The statement that there is an invisible hand that organizes the market activities in a modern society is an idea proposed by the 18th-century Scottish economist and philosopher Adam Smith. He used the metaphor of the invisible hand to describe how the self-interested actions of individuals can produce beneficial social and economic outcomes, without any central planning or intervention.
The validity of this theory is a matter of debate among economists and other social scientists. Some argue that the invisible hand theory is a valid explanation of how free markets can achieve efficiency, innovation, and growth, by allowing the price system to coordinate the supply and demand of goods and services.
Others contend that the invisible hand theory is not valid, because it ignores the role of institutions, regulations, externalities, inequalities, and other factors that can DISTORT or DISRUPT the market outcomes, and that sometimes require government intervention or correction.
It is a matter of debate as how valid is the statement depending upon one’s perspective, assumptions, and values, as well as the empirical evidence and historical context of different market situations. There is no definitive answer to this question, but rather different arguments and viewpoints that can be evaluated and compared. 

One of the main challenges to the free market and the invisible hand theory is the existence of monopolies, which are firms that have exclusive or dominant control over a market or a product, and face little or no competition. Monopolies can DISTORT the market by setting prices above the marginal cost, reducing output and consumer surplus, and creating deadweight loss. Monopolies can also stifle innovation, exploit consumers, and influence politics.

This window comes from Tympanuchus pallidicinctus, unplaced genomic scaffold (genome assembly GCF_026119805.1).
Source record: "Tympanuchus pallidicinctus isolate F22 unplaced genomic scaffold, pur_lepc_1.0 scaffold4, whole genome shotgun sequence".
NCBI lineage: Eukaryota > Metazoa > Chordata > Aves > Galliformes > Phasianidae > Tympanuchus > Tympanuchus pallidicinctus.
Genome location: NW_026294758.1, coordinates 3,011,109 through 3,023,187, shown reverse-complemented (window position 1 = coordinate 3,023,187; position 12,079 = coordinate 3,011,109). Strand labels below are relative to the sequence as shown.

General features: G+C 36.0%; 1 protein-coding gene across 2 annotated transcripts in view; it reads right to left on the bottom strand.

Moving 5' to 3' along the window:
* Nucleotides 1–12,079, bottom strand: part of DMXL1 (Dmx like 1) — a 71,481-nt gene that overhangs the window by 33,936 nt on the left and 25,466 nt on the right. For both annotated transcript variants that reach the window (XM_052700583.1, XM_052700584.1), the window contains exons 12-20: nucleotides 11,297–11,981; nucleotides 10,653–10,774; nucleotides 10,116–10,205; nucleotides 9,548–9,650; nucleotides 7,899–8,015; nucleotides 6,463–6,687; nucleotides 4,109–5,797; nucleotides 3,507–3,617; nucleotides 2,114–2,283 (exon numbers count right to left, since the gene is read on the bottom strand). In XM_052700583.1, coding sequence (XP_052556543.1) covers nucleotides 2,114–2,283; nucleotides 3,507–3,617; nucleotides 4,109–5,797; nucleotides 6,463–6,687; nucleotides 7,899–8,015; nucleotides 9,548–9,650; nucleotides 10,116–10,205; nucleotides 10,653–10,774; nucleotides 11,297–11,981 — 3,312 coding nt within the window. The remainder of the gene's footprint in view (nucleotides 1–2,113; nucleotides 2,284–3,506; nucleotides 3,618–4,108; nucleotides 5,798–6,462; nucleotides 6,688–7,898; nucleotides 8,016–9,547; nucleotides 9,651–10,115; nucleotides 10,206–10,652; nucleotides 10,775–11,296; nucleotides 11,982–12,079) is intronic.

There are different views on how monopolies are formed and how they can be prevented or regulated. Some argue that monopolies are the result of natural market forces, such as economies of scale, network effects, or product differentiation, and that they can be challenged by potential entrants or substitutes. Others contend that monopolies are the product of artificial barriers to entry, such as patents, licenses, tariffs, or subsidies, and that they can only be controlled by antitrust laws or public ownership.
The question of whether the free market and the invisible hand can ever be attained in any real economy is ultimately an empirical one, that requires testing the hypothesis proposed by Adam Smith against the evidence from history and reality. However, this is not an easy task, as there are many factors that can affect the performance and outcomes of markets, such as institutions, culture, technology, and politics9. Moreover, there are different criteria and indicators that can be used to measure the efficiency, equity, and welfare of markets, such as GDP, income distribution, poverty, happiness, and environmental quality.
Therefore, the answer to this question may depend on the perspective and values of the observer, as well as the context and time period of the analysis. Some may argue that the free market and the invisible hand are ideal models that can never be fully realized, but can serve as useful benchmarks and guides for policy and reform. Others may claim that the free market and the invisible hand are unrealistic and harmful assumptions that ignore the complexity and diversity of human behavior and society, and that require alternative and more holistic approaches to economics and development.